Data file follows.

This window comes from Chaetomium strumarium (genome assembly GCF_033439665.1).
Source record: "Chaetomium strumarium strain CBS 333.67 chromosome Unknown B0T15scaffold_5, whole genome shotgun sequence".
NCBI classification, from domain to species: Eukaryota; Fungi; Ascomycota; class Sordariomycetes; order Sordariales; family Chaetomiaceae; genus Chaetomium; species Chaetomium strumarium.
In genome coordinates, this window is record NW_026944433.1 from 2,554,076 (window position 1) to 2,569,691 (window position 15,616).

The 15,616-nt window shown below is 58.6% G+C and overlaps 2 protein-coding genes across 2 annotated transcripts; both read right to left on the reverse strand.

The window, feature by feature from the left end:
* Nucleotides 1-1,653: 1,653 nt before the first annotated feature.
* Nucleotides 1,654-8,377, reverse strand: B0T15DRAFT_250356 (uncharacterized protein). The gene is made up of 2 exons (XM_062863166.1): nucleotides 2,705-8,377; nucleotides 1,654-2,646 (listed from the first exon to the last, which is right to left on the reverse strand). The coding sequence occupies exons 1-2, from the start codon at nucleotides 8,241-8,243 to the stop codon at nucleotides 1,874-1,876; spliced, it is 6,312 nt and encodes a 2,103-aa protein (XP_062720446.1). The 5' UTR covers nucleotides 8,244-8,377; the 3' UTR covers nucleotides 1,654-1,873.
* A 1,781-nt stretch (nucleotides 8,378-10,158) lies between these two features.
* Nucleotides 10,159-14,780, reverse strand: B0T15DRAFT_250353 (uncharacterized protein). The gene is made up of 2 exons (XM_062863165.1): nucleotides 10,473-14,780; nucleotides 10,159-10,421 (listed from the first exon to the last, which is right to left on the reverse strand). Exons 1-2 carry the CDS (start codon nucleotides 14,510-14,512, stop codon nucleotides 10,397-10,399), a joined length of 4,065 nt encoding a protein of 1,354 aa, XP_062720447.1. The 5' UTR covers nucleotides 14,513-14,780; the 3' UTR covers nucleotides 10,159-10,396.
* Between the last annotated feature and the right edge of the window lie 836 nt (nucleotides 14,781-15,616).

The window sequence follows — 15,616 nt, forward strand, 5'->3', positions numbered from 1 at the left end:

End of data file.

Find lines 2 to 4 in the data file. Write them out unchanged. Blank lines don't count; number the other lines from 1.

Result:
Source record: "Chaetomium strumarium strain CBS 333.67 chromosome Unknown B0T15scaffold_5, whole genome shotgun sequence".
NCBI classification, from domain to species: Eukaryota; Fungi; Ascomycota; class Sordariomycetes; order Sordariales; family Chaetomiaceae; genus Chaetomium; species Chaetomium strumarium.
In genome coordinates, this window is record NW_026944433.1 from 2,554,076 (window position 1) to 2,569,691 (window position 15,616).